Figure 2. Absorption spectra of transverse plasmon (TP) and longitudinal plasmon (LP) for silver nanoellipsoids with four different aspect ratios. The inset figures show the spatial distributions of optical intensity for the nanoellipsoid with an aspect ratio of 2.55. Reprinted with permission from ref. [34]. Kim, J. et al., Journal of Nanoscience and Nanotechnology 12, 5527 (2012). © 2012 American Scientific Publishers.
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Figure 3. Recent research activity in “UV plasmonics of metal nanostructures”. The numbers of publications were determined by Google Scholar using the keyword “UV plasmonics”.
Figure 3. Recent research activity in “UV plasmonics of metal nanostructures”. The numbers of publications were determined by Google Scholar using the keyword “UV plasmonics”.
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Figure 4. (a) FE-SEM image of the PtNP film. (b) SERS of 4-aminobenzenethiol (4-ABT), 4-nirobenzenethiol (4-NBT), and benzenethiol (BT) on the PtNP film measured at 488 nm excitation. Reprinted with permission from ref. [92]. Kim, K. et al., Journal of Physical Chemistry C 114, 18679–18685 (2010). © 2010 American Chemical Society.
Figure 4. (a) FE-SEM image of the PtNP film. (b) SERS of 4-aminobenzenethiol (4-ABT), 4-nirobenzenethiol (4-NBT), and benzenethiol (BT) on the PtNP film measured at 488 nm excitation. Reprinted with permission from ref. [92]. Kim, K. et al., Journal of Physical Chemistry C 114, 18679–18685 (2010). © 2010 American Chemical Society.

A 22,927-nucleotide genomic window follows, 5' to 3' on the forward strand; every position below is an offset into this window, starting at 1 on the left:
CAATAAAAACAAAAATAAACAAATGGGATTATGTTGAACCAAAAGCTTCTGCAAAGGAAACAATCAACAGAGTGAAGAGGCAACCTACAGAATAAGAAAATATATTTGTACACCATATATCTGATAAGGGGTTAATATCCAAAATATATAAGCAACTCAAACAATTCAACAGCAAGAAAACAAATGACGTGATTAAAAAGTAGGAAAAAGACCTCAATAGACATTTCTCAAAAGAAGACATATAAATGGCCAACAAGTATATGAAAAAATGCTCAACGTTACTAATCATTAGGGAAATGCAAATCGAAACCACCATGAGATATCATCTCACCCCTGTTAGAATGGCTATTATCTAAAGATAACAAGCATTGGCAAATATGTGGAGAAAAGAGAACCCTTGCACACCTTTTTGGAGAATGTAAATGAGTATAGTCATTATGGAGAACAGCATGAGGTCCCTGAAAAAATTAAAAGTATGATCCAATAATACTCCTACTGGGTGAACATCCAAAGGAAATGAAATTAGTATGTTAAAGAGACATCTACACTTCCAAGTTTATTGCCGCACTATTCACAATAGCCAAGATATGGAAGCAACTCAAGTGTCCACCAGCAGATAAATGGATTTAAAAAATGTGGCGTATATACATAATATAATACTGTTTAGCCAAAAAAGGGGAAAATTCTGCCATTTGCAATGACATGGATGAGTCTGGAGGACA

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Figure 5. (a) Polarization-dependent SERS spectra of benzenethiol ( B T ) for the single gold nanowire on the gold film. The traces with the excitation light polarization (blue) perpendicular and (green) parallel to the nanowire were measured at the same location on the nanowire. The violet trace was measured for the flat Au film as a control. (b) Polar plots of the integrated intensities of the (cyan square) 1000 cm 1 and (magenta circle) 1570 cm 1 Raman bands of B T with respect to θ (the angle between the excitation light polarization and the Au nanowire axis). (c) Calculated distributions of the local electric field intensities, | E | 2 , for the Au nanowire on the Au film with the excitation light polarization (left) perpendicular and (middle) parallel to the nanowire axis and (right) for the smooth Au film. Reprinted with permission from ref. [102]. Yoon, I. et al., Journal of the American Chemical Society 131, 758 (2009). © 2009 American Chemical Society.